Nevertheless, this roll-call of states and civilisations that took their beginnings from this area reminds us how vast, how varied and how long lasting this influence was, all the more remarkable because no military force seems to have been applied anywhere to bring in the new, more organised, Indian society. This contrasts sharply with the record of incursions from the other developed civilisation to the north. Ever since the first century AD, China had been putting constant pressure on the Annamite kingdom of northern Vietnam, periodically invading it, and insisting on recognition of China's emperor as its overlord.

The earliest documented  kingdom-the documentation is Chinese-was set on the lower Mekong, in modem Cambodia and southern Vietnam, probably in the first century AD. It is usually known as Funan, which is a Chinese version of its name. It was really called, in Khmer, Bnam, `the mountain (the same word is now pronounced Phnom, as in Phnom Penh), and its king as kurung bnam, a translation of Parvatabhiipala or Sailarâja: bearing this title of `King of the Mountain', he would have established a cult of the god Siva in a high place, so reconciling his legitimacy as an Indian king with the native spirits of the land.

Funan's foundation myth, read from a Sanskrit inscription in Champa, confirms this. A Brahman named Kaundinya (derived from Kundin, one of Siva's titles) received a javelin from another Brahman, a hero from the Mahabharata named A.vattâman, and threw it to find the right site for the city. He married a local princess named Soma, daughter of the king of the Nigas, the many-headed water cobras worshipped as protectors of Khmer riches.

Thereafter, major Sanskrit-speaking states were set up all over South-East Asia, Sumatra and Java. Java, Sumatra and Malaya are derived from Yava-dvipa, `barley island'; samudra, `sea', and Malaya, actually from a Dravidian word, malai, `a hill', in south India near Malabar. Cambodia (Kambuja) evokes Kambuja, a kingdom in the Khyber pass area; but had a competing etymology as Kambuja, i.e. born of Kambu Svtyambhiiva, a hermit who united with the celestial nymph Mera to found the race of Khmers . Champa shares its name with the kingdom of the lower Ganges, but is probably the local ethnonym Cham in Sanskrit form. The River Irrawaddy in Burma is named for the Iravati, `having drinking water', the old name of the Ravi river in Panjab.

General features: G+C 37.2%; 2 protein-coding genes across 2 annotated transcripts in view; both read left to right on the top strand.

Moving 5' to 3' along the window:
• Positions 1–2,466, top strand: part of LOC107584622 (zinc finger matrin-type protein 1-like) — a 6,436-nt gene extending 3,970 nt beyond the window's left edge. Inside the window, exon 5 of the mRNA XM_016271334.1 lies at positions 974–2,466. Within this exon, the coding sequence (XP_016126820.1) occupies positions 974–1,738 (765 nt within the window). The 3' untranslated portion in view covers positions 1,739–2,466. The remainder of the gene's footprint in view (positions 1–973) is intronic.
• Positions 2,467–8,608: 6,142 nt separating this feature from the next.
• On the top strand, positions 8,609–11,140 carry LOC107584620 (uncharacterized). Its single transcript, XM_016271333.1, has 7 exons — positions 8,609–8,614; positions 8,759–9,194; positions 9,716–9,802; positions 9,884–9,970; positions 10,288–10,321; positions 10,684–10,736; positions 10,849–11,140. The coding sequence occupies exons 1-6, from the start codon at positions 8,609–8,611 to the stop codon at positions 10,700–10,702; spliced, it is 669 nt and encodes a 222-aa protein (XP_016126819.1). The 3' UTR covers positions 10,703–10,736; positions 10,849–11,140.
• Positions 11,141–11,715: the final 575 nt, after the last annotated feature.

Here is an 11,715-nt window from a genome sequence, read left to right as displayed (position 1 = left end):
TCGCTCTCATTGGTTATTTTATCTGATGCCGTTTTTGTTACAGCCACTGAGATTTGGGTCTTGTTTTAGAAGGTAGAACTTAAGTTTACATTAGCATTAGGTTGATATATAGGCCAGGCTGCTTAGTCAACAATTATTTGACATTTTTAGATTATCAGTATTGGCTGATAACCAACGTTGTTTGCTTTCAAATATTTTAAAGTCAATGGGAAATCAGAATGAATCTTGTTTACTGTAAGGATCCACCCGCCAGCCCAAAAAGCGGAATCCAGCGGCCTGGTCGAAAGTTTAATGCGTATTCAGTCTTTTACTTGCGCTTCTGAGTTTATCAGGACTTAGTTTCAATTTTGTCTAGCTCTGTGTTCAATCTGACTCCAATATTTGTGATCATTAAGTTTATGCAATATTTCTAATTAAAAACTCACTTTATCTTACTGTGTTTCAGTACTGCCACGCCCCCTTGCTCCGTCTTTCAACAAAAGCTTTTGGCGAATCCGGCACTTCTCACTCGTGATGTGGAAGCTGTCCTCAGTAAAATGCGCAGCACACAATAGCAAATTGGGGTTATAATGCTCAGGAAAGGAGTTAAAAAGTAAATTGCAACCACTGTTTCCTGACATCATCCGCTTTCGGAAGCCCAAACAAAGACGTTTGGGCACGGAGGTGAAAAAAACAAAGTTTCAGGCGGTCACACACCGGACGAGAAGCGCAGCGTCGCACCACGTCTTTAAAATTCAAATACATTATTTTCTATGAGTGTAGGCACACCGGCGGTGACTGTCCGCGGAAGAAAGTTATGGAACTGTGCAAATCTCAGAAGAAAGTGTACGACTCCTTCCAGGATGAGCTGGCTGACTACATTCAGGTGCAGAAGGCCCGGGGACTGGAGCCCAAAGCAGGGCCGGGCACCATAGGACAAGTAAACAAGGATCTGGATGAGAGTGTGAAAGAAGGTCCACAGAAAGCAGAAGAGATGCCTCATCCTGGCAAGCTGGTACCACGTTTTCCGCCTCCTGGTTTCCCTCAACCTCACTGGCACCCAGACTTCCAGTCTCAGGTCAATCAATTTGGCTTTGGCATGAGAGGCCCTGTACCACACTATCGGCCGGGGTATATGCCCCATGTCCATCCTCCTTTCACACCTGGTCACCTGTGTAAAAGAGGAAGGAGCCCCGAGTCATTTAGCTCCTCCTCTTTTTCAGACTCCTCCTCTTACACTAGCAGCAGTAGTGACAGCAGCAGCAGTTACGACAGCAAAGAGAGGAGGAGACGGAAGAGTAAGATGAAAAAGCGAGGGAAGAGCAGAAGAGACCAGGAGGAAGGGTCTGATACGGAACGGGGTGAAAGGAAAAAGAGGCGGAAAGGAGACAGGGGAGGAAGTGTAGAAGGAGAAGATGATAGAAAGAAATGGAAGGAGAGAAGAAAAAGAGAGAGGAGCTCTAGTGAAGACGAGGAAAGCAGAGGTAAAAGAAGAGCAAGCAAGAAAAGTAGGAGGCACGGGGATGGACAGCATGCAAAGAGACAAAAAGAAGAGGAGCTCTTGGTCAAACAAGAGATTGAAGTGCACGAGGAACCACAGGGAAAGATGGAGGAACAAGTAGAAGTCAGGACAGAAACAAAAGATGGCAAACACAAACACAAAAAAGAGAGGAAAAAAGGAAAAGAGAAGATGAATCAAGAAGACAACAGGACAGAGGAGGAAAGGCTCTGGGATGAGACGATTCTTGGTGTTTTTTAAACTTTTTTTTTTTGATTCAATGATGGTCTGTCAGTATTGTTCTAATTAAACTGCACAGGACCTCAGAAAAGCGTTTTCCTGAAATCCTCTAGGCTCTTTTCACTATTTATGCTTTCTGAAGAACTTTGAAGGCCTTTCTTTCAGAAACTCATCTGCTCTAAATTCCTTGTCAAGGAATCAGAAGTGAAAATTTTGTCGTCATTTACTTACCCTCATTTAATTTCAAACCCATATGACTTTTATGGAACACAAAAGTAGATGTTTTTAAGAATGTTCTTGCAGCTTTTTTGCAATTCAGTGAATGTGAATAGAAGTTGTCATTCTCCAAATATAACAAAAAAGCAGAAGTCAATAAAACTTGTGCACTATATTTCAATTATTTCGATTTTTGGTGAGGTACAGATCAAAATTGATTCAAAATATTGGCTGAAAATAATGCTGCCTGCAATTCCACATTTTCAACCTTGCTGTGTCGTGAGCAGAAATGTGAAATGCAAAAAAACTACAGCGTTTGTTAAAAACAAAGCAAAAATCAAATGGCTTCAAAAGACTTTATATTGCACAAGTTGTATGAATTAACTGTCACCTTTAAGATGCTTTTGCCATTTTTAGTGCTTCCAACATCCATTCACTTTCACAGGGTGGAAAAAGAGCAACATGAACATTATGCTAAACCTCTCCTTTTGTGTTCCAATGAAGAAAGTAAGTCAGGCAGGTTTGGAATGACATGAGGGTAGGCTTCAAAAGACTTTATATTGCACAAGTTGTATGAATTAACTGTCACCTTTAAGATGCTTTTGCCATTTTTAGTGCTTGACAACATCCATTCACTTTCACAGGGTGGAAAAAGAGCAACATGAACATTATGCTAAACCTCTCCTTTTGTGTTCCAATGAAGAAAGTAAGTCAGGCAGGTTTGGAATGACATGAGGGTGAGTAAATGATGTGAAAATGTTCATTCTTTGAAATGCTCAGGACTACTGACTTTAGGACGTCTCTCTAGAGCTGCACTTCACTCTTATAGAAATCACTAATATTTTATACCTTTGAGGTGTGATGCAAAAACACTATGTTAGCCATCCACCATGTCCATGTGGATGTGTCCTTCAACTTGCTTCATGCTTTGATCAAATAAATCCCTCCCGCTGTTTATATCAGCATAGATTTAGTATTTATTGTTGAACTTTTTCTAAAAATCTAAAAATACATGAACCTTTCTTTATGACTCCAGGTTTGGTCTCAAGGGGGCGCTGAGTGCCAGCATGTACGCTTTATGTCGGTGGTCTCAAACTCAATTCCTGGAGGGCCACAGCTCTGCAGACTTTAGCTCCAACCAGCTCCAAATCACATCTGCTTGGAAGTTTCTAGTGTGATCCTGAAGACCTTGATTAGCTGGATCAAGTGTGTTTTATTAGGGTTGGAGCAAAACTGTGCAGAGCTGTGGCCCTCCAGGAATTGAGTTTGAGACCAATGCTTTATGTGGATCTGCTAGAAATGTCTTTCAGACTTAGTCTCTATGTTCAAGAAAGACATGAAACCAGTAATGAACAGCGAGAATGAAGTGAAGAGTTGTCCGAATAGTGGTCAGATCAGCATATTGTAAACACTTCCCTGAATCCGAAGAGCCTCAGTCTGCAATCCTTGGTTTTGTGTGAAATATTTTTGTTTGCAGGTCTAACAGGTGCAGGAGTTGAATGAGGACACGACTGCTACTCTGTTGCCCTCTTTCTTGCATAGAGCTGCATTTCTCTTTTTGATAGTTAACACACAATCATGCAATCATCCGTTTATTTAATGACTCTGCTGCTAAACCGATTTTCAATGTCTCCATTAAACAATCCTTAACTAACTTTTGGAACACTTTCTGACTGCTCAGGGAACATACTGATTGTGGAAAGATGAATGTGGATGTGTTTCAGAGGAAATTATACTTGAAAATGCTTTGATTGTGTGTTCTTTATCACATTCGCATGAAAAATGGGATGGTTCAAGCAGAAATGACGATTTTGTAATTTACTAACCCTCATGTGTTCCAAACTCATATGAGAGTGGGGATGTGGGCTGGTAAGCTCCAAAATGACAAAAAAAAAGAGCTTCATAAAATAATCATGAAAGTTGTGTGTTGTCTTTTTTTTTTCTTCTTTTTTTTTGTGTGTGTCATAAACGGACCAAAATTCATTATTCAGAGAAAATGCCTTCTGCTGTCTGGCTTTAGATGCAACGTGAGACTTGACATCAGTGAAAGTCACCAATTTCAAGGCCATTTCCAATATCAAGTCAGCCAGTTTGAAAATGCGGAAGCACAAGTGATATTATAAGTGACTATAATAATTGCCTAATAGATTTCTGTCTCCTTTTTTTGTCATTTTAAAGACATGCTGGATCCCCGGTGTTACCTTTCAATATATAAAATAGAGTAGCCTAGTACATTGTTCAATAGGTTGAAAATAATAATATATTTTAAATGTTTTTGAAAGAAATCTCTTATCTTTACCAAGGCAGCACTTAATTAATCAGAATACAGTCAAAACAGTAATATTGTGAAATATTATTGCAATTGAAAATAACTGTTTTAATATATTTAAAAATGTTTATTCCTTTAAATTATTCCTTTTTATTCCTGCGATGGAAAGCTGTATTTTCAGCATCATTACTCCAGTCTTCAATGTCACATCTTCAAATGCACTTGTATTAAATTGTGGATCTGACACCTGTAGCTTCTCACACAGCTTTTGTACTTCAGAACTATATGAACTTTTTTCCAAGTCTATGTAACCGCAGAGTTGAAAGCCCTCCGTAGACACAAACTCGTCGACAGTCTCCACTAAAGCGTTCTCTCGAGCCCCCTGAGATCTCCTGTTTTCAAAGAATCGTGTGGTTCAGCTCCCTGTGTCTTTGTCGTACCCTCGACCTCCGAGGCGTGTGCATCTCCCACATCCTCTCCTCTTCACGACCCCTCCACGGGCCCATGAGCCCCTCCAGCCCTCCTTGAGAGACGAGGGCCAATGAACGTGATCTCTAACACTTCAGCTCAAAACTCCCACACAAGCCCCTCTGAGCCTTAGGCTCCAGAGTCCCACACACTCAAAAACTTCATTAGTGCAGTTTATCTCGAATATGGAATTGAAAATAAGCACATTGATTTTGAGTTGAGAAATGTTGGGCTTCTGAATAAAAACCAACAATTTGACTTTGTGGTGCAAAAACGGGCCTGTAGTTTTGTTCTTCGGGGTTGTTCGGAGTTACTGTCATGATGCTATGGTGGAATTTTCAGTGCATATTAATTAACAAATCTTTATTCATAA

Their names are themselves in Sanskrit, and show either a sentimental link with other Indian holy places far away, or an attempt to Indianise local names. It is often difficult now to locate them exactly. In Ma­laya, Lankasuka, controlling one much-used overland route from the Bay of Bengal to the Gulf of Siam, beside Tâmbralinga (Ligor), Takkola (Takuapa) and Kâtaha (Kedah); in Cham, the south of modem Vietnam, Amardvati (Dong-duong), Vijaya (Binh-dinh), Kauthara (Nha-trang), Pânduranga (Phanrang); in Java, Târumd (round Jakarta) and Kutardja in the east; in Sumatra, Malâyu (Jambi), Sri Vijaya (Palembang); in Burma, Sudhammavati (Thaton), Sriksetra (Prome or Thayekhettaya), Hamsavati (Pegu), Sri Deva (Si Thep); and in the region of modem Thailand Dvâravati, north of Bangkok.

Names of rulers too are typically Sanskritic. Good examples are the more than thirty Cambodian kings whose names end in -varman, `bastion', from Jayavarman, who died in AD 514, to Srindrajayavarman, 1307-27, and the Majapahit kings of Indonesia from Rdjasa in 1222-7 to Suhitd, 1429-47. To an extent, this still continues, so Megawati Sukamoputri, current  president of Indonesia, has a name that translates as `Cloudy, Beneficent's Daughter'.

Also it was customary to name a city after the king that founded it, thus for example, Sresthapura (literally `best of cities'), capital of Cambodia, was named after its founder, King Sresthavarman ('best bastion'). It is likely also that Sri Vijaya, the dominant kingdom in southern Sumatra, was named after a king named Vijaya, `Victorious'.

It is easy to overlook what a major change the introduction of Sanskrit must have been for the local peoples. Sanskrit, as a type of language, was fearsomely different from the local languages, now classified as Burman, Austro-Asiatic and Austronesian. Sanskrit is polysyllabic, and highly inflected, with a complicated consonant system that is not averse to long clusters. Word order is free. This language was being taken up by speakers of other languages where words were short, often distinguished by tone, and made up of simple syllables with single consonants at beginning and end. Inflections were simple or absent, but word order was rigid. It was at least as radical a change as it would be to bring Japanese in as an elite language where previously everyone had known only English or Dutch. What a wrench it was can be seen in the mangled remains of some of the Sanskrit names: Sriksetra came out as Thayekhettaya, Sri Deva as Si Thep.